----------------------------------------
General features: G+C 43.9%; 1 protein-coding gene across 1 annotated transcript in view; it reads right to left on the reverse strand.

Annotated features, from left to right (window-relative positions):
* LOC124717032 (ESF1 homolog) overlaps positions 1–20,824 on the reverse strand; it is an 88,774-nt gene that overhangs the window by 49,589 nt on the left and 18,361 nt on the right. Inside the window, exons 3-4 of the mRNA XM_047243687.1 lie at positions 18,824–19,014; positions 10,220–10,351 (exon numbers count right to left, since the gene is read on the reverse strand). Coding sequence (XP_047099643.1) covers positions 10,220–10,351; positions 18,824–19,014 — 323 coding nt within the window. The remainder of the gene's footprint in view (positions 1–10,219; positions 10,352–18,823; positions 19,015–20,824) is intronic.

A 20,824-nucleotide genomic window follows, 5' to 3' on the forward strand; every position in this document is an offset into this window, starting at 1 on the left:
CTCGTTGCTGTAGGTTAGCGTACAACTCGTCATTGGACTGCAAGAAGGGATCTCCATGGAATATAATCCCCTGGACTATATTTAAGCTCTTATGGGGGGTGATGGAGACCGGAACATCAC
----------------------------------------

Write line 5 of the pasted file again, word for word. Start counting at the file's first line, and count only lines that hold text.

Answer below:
CTCGTTGCTGTAGGTTAGCGTACAACTCGTCATTGGACTGCAAGAAGGGATCTCCATGGAATATAATCCCCTGGACTATATTTAAGCTCTTATGGGGGGTGATGGAGACCGGAACATCAC